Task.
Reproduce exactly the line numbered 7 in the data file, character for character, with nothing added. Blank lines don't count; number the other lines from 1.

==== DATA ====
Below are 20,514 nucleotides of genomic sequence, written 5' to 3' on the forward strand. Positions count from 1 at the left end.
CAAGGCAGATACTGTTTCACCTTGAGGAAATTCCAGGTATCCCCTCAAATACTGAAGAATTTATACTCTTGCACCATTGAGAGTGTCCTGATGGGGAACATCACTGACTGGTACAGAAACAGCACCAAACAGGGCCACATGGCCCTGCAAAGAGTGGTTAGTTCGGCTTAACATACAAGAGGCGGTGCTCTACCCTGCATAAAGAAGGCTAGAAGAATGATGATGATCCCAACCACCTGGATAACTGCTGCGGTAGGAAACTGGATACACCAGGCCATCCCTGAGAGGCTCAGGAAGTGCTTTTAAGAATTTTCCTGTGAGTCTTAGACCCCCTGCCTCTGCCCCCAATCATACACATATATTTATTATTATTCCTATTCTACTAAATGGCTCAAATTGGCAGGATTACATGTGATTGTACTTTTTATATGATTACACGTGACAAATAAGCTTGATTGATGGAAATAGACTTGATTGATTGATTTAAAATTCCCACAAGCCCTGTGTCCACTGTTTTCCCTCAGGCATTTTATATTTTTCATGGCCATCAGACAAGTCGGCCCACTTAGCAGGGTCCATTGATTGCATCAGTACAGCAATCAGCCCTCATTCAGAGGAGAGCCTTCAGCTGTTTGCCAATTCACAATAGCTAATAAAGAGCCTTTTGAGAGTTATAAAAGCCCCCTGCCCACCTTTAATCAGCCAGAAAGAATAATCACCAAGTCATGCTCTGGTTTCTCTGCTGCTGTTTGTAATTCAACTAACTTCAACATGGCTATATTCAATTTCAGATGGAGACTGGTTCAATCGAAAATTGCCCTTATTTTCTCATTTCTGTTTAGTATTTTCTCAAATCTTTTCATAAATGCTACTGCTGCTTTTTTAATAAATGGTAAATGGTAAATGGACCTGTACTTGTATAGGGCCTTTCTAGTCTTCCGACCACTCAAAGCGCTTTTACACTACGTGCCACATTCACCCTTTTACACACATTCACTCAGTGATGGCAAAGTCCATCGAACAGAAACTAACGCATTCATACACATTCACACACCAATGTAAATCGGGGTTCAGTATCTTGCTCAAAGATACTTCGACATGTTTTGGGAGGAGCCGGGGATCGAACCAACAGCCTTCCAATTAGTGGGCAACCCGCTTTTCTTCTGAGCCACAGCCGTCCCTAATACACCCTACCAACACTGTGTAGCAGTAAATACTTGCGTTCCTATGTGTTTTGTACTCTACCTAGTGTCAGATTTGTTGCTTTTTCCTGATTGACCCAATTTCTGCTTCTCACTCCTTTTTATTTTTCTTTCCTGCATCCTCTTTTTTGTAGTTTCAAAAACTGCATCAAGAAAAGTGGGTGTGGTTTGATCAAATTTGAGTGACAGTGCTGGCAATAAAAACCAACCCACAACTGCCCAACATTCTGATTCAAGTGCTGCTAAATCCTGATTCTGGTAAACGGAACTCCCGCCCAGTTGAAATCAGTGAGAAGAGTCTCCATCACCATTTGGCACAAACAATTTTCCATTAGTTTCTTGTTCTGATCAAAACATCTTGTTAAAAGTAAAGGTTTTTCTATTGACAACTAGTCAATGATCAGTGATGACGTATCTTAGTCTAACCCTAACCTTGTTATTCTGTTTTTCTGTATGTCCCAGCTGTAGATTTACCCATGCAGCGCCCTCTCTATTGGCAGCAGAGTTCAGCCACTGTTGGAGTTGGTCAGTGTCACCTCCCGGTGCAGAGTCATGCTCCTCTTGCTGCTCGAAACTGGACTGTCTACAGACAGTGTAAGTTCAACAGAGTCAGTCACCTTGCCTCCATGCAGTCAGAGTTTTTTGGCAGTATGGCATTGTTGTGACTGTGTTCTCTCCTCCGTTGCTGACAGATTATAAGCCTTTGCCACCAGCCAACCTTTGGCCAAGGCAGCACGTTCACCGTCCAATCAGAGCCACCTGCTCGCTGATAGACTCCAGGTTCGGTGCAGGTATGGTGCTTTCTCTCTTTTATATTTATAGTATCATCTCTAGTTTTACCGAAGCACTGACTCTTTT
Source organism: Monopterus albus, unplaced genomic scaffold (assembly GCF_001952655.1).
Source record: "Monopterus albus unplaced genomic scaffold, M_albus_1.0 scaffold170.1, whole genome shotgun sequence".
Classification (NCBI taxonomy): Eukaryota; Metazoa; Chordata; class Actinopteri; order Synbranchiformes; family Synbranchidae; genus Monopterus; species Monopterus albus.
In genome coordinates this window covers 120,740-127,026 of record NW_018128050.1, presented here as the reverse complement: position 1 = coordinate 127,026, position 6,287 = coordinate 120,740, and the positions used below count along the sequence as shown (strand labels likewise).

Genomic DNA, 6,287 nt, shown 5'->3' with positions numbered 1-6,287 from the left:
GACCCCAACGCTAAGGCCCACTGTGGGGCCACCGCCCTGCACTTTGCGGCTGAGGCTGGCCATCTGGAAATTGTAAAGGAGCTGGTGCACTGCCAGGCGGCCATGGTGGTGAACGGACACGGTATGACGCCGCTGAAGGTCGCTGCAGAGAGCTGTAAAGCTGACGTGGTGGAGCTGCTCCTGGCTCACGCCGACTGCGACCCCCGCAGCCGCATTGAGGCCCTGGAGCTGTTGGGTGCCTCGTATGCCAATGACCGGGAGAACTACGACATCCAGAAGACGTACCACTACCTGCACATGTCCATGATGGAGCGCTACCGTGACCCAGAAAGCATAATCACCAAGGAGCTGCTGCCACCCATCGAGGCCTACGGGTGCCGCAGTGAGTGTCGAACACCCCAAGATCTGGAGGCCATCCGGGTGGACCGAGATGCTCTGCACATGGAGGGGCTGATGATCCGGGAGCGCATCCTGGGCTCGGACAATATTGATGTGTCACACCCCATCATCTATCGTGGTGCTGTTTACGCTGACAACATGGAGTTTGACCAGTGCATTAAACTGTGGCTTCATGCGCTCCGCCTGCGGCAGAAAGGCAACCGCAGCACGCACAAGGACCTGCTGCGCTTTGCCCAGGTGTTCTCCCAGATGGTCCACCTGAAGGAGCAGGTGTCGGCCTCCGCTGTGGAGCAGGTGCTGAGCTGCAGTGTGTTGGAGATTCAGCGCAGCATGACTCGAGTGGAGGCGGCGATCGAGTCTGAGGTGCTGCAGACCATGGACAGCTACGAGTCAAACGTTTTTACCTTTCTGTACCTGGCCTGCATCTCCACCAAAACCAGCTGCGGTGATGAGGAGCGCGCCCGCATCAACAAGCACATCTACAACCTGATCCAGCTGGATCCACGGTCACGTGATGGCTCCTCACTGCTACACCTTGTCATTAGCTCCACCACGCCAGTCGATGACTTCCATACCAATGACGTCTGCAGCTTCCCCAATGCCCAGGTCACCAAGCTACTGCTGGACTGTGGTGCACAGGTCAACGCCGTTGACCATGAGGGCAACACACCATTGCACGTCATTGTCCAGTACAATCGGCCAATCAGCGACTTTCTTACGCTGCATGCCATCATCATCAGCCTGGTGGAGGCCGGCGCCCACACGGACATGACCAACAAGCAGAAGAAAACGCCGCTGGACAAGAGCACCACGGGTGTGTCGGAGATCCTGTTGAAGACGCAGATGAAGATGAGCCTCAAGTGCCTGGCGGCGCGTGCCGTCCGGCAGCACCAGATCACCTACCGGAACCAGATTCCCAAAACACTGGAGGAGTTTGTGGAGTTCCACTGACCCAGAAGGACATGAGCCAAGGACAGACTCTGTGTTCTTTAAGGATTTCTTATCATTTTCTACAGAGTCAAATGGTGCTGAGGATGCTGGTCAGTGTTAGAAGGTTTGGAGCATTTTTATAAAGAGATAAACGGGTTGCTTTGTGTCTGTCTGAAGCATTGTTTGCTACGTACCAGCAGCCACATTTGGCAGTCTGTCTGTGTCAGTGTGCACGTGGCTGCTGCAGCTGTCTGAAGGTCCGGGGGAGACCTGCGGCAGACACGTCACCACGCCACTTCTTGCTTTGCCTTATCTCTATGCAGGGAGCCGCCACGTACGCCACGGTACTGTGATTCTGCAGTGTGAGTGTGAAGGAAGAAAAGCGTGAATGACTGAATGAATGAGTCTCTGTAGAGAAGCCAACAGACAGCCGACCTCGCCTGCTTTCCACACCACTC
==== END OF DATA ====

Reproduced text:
Genomic DNA, 6,287 nt, shown 5'->3' with positions numbered 1-6,287 from the left: